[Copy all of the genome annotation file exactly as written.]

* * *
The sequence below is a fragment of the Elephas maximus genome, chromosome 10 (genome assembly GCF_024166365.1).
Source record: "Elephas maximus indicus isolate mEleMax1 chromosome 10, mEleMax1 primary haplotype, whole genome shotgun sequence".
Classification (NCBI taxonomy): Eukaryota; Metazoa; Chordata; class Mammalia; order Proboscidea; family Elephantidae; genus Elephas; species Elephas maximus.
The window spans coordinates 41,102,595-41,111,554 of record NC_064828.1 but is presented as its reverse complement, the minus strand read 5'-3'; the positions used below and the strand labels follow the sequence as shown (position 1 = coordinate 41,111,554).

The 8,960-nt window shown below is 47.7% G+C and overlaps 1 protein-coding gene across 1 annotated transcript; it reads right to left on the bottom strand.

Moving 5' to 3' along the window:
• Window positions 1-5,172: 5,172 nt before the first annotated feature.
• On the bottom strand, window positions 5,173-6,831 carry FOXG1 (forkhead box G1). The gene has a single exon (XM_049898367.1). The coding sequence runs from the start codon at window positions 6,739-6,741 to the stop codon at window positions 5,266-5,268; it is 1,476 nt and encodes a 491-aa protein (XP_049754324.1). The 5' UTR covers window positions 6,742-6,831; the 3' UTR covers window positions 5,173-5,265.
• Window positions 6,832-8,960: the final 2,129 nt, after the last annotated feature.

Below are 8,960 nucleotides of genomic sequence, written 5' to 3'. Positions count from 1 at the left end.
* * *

The sequence below is a fragment of the Elephas maximus genome, chromosome 10 (genome assembly GCF_024166365.1).
Source record: "Elephas maximus indicus isolate mEleMax1 chromosome 10, mEleMax1 primary haplotype, whole genome shotgun sequence".
Classification (NCBI taxonomy): Eukaryota; Metazoa; Chordata; class Mammalia; order Proboscidea; family Elephantidae; genus Elephas; species Elephas maximus.
The window spans coordinates 41,102,595-41,111,554 of record NC_064828.1 but is presented as its reverse complement, the minus strand read 5'-3'; the positions used below and the strand labels follow the sequence as shown (position 1 = coordinate 41,111,554).

The 8,960-nt window shown below is 47.7% G+C and overlaps 1 protein-coding gene across 1 annotated transcript; it reads right to left on the bottom strand.

Moving 5' to 3' along the window:
• Window positions 1-5,172: 5,172 nt before the first annotated feature.
• On the bottom strand, window positions 5,173-6,831 carry FOXG1 (forkhead box G1). The gene has a single exon (XM_049898367.1). The coding sequence runs from the start codon at window positions 6,739-6,741 to the stop codon at window positions 5,266-5,268; it is 1,476 nt and encodes a 491-aa protein (XP_049754324.1). The 5' UTR covers window positions 6,742-6,831; the 3' UTR covers window positions 5,173-5,265.
• Window positions 6,832-8,960: the final 2,129 nt, after the last annotated feature.

Below are 8,960 nucleotides of genomic sequence, written 5' to 3'. Positions count from 1 at the left end.